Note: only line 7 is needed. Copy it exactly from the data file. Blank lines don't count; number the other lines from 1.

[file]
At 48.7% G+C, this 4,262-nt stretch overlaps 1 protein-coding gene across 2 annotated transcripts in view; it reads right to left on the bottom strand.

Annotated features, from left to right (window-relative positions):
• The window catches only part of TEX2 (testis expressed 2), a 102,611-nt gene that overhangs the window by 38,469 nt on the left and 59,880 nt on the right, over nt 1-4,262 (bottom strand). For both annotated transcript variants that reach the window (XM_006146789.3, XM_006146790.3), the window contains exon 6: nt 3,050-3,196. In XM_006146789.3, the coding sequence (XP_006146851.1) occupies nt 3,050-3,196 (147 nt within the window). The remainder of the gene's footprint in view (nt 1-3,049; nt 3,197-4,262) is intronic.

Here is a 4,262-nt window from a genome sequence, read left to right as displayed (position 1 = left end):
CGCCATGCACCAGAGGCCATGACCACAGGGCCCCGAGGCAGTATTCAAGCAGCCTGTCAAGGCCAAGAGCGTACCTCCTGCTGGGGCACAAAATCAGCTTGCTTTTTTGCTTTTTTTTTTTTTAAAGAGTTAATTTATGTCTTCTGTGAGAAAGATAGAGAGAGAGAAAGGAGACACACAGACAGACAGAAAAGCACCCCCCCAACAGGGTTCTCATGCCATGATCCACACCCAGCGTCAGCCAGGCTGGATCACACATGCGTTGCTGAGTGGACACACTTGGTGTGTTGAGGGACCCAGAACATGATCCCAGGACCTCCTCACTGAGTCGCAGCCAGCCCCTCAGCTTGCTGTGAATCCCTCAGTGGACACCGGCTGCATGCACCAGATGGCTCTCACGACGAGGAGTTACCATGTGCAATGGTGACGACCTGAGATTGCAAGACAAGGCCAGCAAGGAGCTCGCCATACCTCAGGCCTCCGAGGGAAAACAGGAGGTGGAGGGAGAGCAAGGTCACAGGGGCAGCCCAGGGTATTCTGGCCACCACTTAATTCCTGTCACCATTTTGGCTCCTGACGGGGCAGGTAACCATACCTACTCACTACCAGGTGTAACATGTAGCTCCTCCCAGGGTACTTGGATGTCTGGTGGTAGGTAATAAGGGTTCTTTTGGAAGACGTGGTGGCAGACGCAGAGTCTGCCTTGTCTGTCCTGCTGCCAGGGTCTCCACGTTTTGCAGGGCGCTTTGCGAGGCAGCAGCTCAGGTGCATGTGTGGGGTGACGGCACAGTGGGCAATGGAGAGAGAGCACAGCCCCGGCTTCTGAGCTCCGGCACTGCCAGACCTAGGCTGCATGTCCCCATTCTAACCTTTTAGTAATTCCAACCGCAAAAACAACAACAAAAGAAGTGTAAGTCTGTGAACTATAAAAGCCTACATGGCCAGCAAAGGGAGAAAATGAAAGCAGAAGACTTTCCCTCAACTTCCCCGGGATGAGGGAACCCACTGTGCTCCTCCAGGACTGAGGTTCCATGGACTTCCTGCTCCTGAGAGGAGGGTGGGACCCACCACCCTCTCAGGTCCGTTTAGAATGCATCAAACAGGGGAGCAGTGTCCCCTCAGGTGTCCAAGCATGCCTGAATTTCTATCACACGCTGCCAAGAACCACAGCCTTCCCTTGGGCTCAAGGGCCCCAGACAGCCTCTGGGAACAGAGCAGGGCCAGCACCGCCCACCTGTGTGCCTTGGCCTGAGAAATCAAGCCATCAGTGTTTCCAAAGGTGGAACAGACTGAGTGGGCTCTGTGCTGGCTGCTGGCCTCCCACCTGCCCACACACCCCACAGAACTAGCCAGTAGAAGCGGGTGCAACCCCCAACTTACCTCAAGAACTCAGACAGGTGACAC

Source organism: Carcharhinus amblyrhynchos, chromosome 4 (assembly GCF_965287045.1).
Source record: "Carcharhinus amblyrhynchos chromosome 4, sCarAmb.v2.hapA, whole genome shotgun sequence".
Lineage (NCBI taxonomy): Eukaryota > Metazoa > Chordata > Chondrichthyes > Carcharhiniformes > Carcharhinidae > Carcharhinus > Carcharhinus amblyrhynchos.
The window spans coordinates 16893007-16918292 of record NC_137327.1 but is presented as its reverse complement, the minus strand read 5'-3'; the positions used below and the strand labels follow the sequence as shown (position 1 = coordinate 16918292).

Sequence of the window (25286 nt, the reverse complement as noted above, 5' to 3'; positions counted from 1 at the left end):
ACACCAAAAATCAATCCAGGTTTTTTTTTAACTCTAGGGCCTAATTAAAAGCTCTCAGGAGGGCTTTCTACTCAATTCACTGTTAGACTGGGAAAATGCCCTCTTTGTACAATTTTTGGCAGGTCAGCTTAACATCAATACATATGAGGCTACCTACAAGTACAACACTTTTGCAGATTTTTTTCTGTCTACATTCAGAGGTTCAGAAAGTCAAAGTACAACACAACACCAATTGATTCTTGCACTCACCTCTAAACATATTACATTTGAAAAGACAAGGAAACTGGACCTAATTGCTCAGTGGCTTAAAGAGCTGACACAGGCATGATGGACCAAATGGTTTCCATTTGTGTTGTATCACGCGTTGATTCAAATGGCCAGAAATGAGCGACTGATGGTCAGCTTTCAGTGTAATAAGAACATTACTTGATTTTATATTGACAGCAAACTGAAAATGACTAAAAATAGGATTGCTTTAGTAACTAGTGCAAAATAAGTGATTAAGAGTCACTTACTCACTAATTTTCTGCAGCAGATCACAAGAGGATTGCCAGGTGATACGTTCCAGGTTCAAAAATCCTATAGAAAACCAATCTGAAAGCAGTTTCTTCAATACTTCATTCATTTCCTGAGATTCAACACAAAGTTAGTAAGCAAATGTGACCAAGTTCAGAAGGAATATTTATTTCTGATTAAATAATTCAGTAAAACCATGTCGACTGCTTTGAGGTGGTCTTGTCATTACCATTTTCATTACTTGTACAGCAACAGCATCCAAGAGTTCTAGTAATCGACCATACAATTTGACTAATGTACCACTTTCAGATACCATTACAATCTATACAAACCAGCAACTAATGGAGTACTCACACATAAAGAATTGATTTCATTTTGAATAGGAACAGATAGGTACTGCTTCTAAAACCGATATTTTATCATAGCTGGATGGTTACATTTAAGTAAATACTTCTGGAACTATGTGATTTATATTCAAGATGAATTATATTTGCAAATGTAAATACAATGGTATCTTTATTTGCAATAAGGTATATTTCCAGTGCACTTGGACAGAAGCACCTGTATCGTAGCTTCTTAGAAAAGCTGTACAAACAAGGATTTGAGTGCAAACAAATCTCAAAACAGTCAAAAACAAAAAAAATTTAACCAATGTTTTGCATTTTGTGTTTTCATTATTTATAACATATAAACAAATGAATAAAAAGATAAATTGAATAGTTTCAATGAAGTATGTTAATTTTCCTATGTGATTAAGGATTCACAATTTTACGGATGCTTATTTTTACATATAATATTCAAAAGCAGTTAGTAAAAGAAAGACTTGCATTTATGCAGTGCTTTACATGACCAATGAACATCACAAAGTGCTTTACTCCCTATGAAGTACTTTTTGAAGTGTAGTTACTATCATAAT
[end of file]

Source record: "Carcharhinus amblyrhynchos chromosome 4, sCarAmb.v2.hapA, whole genome shotgun sequence".